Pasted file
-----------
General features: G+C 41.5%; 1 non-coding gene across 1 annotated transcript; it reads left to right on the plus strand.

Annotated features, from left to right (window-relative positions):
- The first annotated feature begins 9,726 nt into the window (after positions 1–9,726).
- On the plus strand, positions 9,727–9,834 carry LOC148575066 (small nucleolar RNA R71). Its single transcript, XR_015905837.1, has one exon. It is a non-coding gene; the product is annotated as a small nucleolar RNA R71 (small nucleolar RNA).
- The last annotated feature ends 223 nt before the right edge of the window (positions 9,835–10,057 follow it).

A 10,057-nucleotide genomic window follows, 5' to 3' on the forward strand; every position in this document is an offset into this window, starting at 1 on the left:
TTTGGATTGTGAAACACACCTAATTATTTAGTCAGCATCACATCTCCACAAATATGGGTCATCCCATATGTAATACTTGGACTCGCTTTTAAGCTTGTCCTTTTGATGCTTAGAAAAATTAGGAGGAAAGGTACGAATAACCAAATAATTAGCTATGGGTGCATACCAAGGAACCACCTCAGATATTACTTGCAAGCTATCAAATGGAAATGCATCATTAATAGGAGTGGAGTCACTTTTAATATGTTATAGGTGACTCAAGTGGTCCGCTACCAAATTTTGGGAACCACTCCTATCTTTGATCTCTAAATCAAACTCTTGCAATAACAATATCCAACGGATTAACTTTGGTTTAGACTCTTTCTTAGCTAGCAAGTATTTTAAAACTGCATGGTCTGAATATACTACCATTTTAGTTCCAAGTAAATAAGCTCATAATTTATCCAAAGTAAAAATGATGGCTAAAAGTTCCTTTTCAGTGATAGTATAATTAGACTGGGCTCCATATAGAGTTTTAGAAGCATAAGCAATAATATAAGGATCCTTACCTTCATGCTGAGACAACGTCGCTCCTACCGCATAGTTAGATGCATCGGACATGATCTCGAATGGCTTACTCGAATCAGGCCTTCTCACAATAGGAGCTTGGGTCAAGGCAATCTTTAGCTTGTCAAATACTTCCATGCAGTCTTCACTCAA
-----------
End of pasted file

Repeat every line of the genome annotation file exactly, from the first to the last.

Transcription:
General features: G+C 41.5%; 1 non-coding gene across 1 annotated transcript; it reads left to right on the plus strand.

Annotated features, from left to right (window-relative positions):
- The first annotated feature begins 9,726 nt into the window (after positions 1–9,726).
- On the plus strand, positions 9,727–9,834 carry LOC148575066 (small nucleolar RNA R71). Its single transcript, XR_015905837.1, has one exon. It is a non-coding gene; the product is annotated as a small nucleolar RNA R71 (small nucleolar RNA).
- The last annotated feature ends 223 nt before the right edge of the window (positions 9,835–10,057 follow it).

A 10,057-nucleotide genomic window follows, 5' to 3' on the forward strand; every position in this document is an offset into this window, starting at 1 on the left:
TTTGGATTGTGAAACACACCTAATTATTTAGTCAGCATCACATCTCCACAAATATGGGTCATCCCATATGTAATACTTGGACTCGCTTTTAAGCTTGTCCTTTTGATGCTTAGAAAAATTAGGAGGAAAGGTACGAATAACCAAATAATTAGCTATGGGTGCATACCAAGGAACCACCTCAGATATTACTTGCAAGCTATCAAATGGAAATGCATCATTAATAGGAGTGGAGTCACTTTTAATATGTTATAGGTGACTCAAGTGGTCCGCTACCAAATTTTGGGAACCACTCCTATCTTTGATCTCTAAATCAAACTCTTGCAATAACAATATCCAACGGATTAACTTTGGTTTAGACTCTTTCTTAGCTAGCAAGTATTTTAAAACTGCATGGTCTGAATATACTACCATTTTAGTTCCAAGTAAATAAGCTCATAATTTATCCAAAGTAAAAATGATGGCTAAAAGTTCCTTTTCAGTGATAGTATAATTAGACTGGGCTCCATATAGAGTTTTAGAAGCATAAGCAATAATATAAGGATCCTTACCTTCATGCTGAGACAACGTCGCTCCTACCGCATAGTTAGATGCATCGGACATGATCTCGAATGGCTTACTCGAATCAGGCCTTCTCACAATAGGAGCTTGGGTCAAGGCAATCTTTAGCTTGTCAAATACTTCCATGCAGTCTTCACTCAA